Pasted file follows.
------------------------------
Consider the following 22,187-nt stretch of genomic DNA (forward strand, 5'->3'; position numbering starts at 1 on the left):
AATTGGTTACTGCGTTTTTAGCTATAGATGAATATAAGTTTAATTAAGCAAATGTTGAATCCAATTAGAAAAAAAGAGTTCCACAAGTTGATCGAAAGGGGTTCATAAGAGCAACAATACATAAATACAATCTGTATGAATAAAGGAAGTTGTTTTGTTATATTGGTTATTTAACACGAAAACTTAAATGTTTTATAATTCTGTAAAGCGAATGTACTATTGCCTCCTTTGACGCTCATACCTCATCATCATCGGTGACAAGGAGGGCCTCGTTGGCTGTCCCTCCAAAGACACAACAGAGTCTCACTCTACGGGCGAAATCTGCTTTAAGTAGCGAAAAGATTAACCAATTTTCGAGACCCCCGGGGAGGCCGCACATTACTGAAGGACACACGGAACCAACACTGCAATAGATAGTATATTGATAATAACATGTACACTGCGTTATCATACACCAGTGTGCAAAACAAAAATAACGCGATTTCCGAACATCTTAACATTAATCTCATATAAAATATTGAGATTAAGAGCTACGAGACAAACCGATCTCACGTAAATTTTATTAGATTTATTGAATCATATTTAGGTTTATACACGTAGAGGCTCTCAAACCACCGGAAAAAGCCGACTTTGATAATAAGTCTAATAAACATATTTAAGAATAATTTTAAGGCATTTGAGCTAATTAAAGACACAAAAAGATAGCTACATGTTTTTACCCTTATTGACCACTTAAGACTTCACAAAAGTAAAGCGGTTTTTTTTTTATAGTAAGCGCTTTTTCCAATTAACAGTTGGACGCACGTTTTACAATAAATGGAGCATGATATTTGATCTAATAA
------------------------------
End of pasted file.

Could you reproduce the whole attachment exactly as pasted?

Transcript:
Consider the following 22,187-nt stretch of genomic DNA (forward strand, 5'->3'; position numbering starts at 1 on the left):
AATTGGTTACTGCGTTTTTAGCTATAGATGAATATAAGTTTAATTAAGCAAATGTTGAATCCAATTAGAAAAAAAGAGTTCCACAAGTTGATCGAAAGGGGTTCATAAGAGCAACAATACATAAATACAATCTGTATGAATAAAGGAAGTTGTTTTGTTATATTGGTTATTTAACACGAAAACTTAAATGTTTTATAATTCTGTAAAGCGAATGTACTATTGCCTCCTTTGACGCTCATACCTCATCATCATCGGTGACAAGGAGGGCCTCGTTGGCTGTCCCTCCAAAGACACAACAGAGTCTCACTCTACGGGCGAAATCTGCTTTAAGTAGCGAAAAGATTAACCAATTTTCGAGACCCCCGGGGAGGCCGCACATTACTGAAGGACACACGGAACCAACACTGCAATAGATAGTATATTGATAATAACATGTACACTGCGTTATCATACACCAGTGTGCAAAACAAAAATAACGCGATTTCCGAACATCTTAACATTAATCTCATATAAAATATTGAGATTAAGAGCTACGAGACAAACCGATCTCACGTAAATTTTATTAGATTTATTGAATCATATTTAGGTTTATACACGTAGAGGCTCTCAAACCACCGGAAAAAGCCGACTTTGATAATAAGTCTAATAAACATATTTAAGAATAATTTTAAGGCATTTGAGCTAATTAAAGACACAAAAAGATAGCTACATGTTTTTACCCTTATTGACCACTTAAGACTTCACAAAAGTAAAGCGGTTTTTTTTTTATAGTAAGCGCTTTTTCCAATTAACAGTTGGACGCACGTTTTACAATAAATGGAGCATGATATTTGATCTAATAA